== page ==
Newspaper article Evansville Courier & Press (2007-Current)

Gambling Expanding despite Gov. Pence's Opposition ; CAPITOL BUREAU

Newspaper article Evansville Courier & Press (2007-Current)

Gambling Expanding despite Gov. Pence's Opposition ; CAPITOL BUREAU

Article excerpt

INDIANAPOLIS - Gov. Mike Pence says he opposes expanding gaming in Indiana - but according to some critics, it's happening right under his nose. No, not through the casino bill moving through the General Assembly. That's the one that prompted Pence last week to criticize its inclusion of provisions that would let riverboat casinos move onto the land they already own and allow live table games in addition to slots at the state's two "racinos."

The expansion of gambling - or, at least, an effort to dramatically increase the number of gamblers - is taking place at the state-run Hoosier Lottery, which launched a new advertising campaign last week that downplays the fact lottery ticket-buyers ultimately lose much more money than they win and pitches the game as one that can help players realize their dreams.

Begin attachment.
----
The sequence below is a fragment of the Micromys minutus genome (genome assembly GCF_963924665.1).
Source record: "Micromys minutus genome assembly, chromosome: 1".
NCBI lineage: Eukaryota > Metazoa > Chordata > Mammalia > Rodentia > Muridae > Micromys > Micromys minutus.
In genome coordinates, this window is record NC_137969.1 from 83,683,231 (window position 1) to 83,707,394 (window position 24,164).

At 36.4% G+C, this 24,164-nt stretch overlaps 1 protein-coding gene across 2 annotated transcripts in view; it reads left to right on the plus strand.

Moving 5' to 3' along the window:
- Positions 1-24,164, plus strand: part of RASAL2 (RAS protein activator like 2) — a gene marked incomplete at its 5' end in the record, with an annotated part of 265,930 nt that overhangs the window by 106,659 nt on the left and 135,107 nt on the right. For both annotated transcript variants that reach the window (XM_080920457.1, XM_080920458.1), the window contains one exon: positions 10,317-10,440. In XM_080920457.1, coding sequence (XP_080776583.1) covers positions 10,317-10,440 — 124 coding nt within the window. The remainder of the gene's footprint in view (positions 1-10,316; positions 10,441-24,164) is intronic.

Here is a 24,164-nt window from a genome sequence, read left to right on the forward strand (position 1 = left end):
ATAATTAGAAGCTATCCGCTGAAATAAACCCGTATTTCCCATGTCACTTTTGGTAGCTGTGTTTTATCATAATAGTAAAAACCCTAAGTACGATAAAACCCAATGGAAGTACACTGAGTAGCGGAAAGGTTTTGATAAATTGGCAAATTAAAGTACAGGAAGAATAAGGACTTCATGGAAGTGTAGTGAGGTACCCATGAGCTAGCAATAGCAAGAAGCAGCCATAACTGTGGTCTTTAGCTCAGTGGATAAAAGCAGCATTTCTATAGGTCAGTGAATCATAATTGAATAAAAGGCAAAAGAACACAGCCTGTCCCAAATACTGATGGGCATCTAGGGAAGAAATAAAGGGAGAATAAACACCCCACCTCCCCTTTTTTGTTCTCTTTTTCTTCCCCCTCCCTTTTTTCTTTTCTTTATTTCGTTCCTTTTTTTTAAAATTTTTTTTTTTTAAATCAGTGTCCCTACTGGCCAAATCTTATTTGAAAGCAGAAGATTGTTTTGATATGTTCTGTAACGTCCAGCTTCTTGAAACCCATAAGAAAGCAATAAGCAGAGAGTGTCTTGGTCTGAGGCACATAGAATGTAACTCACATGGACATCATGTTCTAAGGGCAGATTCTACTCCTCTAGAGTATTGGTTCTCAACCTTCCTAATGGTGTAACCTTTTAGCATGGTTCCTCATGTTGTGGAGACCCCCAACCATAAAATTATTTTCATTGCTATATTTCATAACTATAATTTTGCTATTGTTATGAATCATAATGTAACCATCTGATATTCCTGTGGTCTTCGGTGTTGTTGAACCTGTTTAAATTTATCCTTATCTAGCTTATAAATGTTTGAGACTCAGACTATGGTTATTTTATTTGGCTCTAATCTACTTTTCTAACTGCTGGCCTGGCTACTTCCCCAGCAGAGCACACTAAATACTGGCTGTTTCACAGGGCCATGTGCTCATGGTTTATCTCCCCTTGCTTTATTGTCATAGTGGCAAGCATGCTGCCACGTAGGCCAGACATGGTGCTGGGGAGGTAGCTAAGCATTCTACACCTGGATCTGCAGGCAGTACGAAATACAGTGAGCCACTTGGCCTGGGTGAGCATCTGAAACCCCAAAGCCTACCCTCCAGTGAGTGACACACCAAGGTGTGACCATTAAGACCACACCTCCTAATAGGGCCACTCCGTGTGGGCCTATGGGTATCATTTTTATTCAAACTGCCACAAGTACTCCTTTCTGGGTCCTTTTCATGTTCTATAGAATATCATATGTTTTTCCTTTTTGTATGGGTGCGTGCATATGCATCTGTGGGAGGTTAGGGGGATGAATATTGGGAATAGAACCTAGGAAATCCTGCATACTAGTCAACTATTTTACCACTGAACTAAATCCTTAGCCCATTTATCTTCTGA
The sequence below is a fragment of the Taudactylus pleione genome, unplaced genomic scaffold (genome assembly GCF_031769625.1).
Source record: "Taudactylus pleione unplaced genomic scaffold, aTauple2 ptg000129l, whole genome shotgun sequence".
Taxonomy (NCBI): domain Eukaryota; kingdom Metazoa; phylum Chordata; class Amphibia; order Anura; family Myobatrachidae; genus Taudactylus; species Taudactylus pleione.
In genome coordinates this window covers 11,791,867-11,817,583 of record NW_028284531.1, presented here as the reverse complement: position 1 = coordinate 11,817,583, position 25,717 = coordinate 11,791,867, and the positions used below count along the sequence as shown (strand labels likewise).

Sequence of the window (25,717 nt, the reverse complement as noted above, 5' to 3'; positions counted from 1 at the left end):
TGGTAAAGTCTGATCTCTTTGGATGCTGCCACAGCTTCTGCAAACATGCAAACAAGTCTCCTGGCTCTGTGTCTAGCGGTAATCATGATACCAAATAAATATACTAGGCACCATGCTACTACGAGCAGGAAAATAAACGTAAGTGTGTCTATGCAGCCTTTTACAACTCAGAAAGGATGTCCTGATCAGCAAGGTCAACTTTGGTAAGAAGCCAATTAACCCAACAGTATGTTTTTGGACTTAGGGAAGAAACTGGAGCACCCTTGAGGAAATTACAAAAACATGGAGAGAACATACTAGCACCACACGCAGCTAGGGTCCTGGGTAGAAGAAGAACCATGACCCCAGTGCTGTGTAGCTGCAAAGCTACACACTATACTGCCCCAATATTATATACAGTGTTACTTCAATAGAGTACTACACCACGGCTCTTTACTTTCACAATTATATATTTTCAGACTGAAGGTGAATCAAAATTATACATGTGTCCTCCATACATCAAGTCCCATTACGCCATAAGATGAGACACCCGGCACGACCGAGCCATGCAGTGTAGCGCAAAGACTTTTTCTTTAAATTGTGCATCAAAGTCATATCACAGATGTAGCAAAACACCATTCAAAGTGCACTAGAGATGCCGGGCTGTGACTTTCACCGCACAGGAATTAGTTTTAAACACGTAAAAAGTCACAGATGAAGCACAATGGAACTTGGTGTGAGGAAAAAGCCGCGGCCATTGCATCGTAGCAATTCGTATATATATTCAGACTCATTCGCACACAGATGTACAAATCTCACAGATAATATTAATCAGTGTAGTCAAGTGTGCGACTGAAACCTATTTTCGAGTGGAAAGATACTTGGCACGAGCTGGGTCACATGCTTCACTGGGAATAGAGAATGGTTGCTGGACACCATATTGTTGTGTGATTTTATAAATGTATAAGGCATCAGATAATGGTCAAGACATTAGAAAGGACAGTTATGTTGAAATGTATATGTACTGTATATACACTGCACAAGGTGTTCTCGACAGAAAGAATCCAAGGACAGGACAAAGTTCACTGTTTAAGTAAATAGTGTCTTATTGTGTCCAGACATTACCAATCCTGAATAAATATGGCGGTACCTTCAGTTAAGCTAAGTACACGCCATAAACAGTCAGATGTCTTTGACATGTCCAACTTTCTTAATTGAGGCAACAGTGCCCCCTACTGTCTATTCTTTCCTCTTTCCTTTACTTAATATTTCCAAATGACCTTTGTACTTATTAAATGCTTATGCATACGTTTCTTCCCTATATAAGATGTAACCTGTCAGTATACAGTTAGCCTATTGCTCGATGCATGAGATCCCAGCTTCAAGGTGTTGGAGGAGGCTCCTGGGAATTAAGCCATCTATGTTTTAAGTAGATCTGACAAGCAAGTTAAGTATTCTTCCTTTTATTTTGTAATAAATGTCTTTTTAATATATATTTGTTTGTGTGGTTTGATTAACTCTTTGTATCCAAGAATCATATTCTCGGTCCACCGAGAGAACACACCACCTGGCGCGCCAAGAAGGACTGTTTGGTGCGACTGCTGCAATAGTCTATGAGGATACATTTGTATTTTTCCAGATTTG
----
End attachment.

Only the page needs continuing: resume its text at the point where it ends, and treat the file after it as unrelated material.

The billboards and ads feature Hoosiers discussing what they would do if they won the lottery - a huge departure from the Hoosier Lottery's previous advertisements, which encouraged responsible gambling.

"The time has come for every Hoosier - Alfordsville to Zanesville, from the streets of Indianapolis to the fields of LaGrange - to stand up and make your dreams heard, pie in the sky or feet on the ground," a narrator says in an introductory ad.

"We're not going to tell you how to dream, we just ask that you do. Because the fact is, this isn't just any lottery - this is the Hoosier Lottery, created for us, by us, and inspired by our dreams."

Hoosiers are featured in billboards and ads talking about what they would do with the money. Their answers range from setting up college funds to restoring a movie theater to paying for in vitro fertilization. You can watch the ads here: thehoosierlottery.

This is the first ad campaign launched since former Gov. Mitch Daniels' administration supported the state lottery commission's decision to hire Rhode Island-based GTECH to take over a number of the Hoosier Lottery's functions.

The goal was to boost the lottery's revenue by drawing new players into the fold, but lottery commissioners made the curious argument they did not consider it an expansion of gaming. …

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